On a rainy day in late March, a group of people were making material to apply to the walls of a two-story concrete house going up in the city of Musashino in Tokyo.
They mixed earth with sand, quicklime, water and chopped straw.
With a trowel in one hand and a small wooden board for the earthen plaster in the other, they applied the material 10 to 15 mm thick on a wide living room wall.
Meanwhile, other walls were coated with quicklime mixed with water.
Called Nurikabetai (the Team to Plaster Walls), the workers are not professionals, but rather ordinary men, women and children who simply enjoy plastering.
“I enjoy plastering. I love playing with mud,” said Miyako Otomo, a Web page designer who was taking part in a group project for the first time. “I usually work on PCs, (but) I like doing things with my hands.”
The Tokyo-based Nurikabetai is a group of amateur plasterers who use earth or quicklime — natural materials — on the interior and exterior walls of buildings ranging from old farmhouses and warehouses to shops and bars.
Architect Gyo Katayama set up the group in 2000 with several students from his workshops on earth plastering.
“At the time, I didn’t think there would be a high demand” for plastering with the materials, said Katayama, who taught himself the plastering techniques. “But I thought the natural materials for plastering could attract some people who are (ecologically) conscious.”
Thanks to the reach of the Internet, the group now has 500 members nationwide on its mailing list, including some 200 who take part in the plastering projects.
Plastering walls with earth or other materials by nonprofessionals has been gradually spreading in Japan in recent years. Some companies have begun selling such ready-made materials for plastering.
Earth or lime plastering — traditional wall-coating methods — are suited to a healthy and ecological lifestyle, said Hideki Ishida, a professor of nature technology at Tohoku University in Miyagi Prefecture.
In fact, walls made with these materials naturally create a comfortable living environment, he said.
Earthen walls, for instance, keep indoor humidity between a comfortable 40 percent and 70 percent, while a lime coating can prevent mold from growing on walls and has a water-shedding effect, Ishida said.
To achieve this, however, plasters must not contain artificial substances such as glues, he said.
Traditional plastering was supplanted by the prefabricated building methods that were introduced to Japan in the postwar period.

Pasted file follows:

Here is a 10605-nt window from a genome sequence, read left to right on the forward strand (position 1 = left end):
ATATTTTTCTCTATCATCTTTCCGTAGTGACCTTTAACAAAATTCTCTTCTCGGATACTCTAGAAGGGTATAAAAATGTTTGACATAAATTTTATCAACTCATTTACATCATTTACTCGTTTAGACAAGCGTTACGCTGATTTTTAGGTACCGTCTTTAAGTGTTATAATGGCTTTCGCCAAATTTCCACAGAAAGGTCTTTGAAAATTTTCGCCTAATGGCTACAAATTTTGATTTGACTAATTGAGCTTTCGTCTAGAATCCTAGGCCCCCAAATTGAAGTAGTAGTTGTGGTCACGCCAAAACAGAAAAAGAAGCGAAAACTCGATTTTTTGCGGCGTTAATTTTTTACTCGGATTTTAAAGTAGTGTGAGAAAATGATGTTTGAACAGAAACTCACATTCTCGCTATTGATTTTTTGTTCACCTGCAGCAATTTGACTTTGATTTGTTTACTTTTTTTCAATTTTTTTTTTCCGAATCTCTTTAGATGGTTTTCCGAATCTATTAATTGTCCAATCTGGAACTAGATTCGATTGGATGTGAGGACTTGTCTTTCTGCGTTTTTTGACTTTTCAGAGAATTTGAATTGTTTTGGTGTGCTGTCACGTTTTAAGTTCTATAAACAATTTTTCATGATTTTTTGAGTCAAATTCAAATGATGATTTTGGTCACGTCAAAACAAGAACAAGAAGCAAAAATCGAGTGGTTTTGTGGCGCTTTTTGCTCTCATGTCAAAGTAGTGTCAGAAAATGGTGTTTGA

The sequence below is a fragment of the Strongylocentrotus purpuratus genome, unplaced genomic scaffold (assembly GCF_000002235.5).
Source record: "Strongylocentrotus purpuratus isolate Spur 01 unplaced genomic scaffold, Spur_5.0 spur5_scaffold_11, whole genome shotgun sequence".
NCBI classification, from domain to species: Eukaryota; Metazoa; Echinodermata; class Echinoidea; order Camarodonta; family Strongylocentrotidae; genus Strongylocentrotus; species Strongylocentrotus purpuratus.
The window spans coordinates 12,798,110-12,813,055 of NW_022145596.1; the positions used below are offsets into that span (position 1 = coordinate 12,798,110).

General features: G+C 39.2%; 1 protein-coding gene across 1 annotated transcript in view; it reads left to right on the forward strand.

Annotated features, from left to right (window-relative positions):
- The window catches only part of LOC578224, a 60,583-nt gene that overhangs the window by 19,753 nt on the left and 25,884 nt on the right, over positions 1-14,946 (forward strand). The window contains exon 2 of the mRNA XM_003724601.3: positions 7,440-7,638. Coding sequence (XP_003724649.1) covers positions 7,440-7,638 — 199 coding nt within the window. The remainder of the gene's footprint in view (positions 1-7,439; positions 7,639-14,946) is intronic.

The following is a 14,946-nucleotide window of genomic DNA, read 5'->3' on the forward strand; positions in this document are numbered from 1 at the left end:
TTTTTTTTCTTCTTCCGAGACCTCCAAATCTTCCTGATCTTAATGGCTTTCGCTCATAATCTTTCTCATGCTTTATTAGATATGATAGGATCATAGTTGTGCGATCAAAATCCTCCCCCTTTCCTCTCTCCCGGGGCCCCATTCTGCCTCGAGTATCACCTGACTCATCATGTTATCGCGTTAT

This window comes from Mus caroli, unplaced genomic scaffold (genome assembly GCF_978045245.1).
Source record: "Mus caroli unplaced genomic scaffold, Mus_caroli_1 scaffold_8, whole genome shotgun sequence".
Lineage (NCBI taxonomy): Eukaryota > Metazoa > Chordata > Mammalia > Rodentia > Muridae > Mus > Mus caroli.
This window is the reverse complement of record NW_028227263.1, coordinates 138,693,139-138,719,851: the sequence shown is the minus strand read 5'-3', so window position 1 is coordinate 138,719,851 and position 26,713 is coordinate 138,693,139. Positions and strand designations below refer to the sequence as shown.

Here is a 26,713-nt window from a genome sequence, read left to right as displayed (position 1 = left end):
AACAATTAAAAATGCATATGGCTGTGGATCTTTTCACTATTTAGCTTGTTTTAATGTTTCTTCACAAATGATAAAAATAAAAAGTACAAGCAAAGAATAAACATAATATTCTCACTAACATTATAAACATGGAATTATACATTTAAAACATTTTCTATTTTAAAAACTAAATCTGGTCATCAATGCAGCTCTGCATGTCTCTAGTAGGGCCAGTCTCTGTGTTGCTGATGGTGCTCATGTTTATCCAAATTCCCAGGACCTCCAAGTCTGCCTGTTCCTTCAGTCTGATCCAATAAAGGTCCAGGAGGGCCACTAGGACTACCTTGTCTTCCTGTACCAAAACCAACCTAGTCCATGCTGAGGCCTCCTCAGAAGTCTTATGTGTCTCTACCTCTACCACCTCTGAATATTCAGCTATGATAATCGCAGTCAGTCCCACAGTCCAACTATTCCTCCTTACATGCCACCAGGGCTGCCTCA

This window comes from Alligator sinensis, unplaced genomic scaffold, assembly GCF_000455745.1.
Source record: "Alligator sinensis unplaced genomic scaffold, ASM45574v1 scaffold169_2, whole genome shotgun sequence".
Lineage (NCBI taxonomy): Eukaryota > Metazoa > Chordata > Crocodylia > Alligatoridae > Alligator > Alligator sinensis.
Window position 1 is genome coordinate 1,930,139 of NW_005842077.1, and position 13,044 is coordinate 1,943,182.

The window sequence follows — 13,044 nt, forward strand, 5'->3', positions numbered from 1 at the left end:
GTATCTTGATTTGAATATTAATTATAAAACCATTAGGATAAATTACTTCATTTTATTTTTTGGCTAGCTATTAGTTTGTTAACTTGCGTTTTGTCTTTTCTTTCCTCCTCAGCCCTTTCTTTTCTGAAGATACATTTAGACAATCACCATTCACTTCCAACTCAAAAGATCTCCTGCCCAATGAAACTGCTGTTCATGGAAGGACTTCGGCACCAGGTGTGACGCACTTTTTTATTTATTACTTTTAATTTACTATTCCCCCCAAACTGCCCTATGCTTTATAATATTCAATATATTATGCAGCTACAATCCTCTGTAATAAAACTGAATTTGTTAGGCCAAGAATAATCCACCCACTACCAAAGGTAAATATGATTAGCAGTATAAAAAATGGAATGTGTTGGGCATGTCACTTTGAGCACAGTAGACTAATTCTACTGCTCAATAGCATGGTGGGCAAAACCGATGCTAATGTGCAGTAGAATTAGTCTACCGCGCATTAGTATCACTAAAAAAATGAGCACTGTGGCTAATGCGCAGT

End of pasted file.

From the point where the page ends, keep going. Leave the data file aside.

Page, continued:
“The (traditional methods) have been re-evaluated in the past five to six years” thanks to public awareness of ecology, Ishida said.
The natural effect is exactly what the owner of the house in Musashino, Tatsuo Koishi, a TV broadcasting company employee, wanted when he asked the Nurikabetai members to give him earthen walls.
“I opted to build my house with concrete to make it quake-resistant. Earth plastering is one thing I can do to make the living space more comfortable and add a natural look and feel (to my house),” he said.
He said the plastering work done by the group, including his friends and acquaintances, also gives the interior a unique appearance. A total of 60 people took part in the project on his house over three days.
Though the finished surfaces by the Nurikabetai group may not be as smooth as those done by professional plasterers, the cost is lower because it basically reflects just the cost of the materials, according to Katayama.
Nurikabetai has worked on more than 60 plastering projects since its inception.
Asked to visit by locals, members went to India to plaster brick walls with local earth materials in 2002 and 2007.
Building owners like Koishi are required to take part in the plastering and organize people who can participate.
So a majority of participants in a Nurikabetai project are novices. Veteran members instruct the others how to mix plasters and apply them to walls.
Naturally the group has experienced some DIY disasters.
“Sometimes earth plaster falls off the walls,” Katayama said.
Getting the timing of the final pudding right is the hardest part, he said. If the timing is wrong the plaster will flake off or crack heavily.
“Our group doesn’t have (established) techniques,” Katayama said. “I have now come to vaguely figure out why we sometimes get flaking.”
The group does repair work when the flaking occurs.
For most people, plastering walls with earth or quicklime is physically demanding.
In addition, the participants come to a project site at their own expense and work for nothing but light meals and drinks served by the owners of the buildings. Despite these conditions, some 200 people have actually participated in the Nurikabetai projects.
“It’s fun to work with people who I met for the first time (on a project site),” said Reiko Murata, a company employee who has been a Nurikabetai member for three years and takes part in some 10 projects a year.
“Earth is a very interesting material. I’m motivated to brush up my skills to plaster (walls) better.”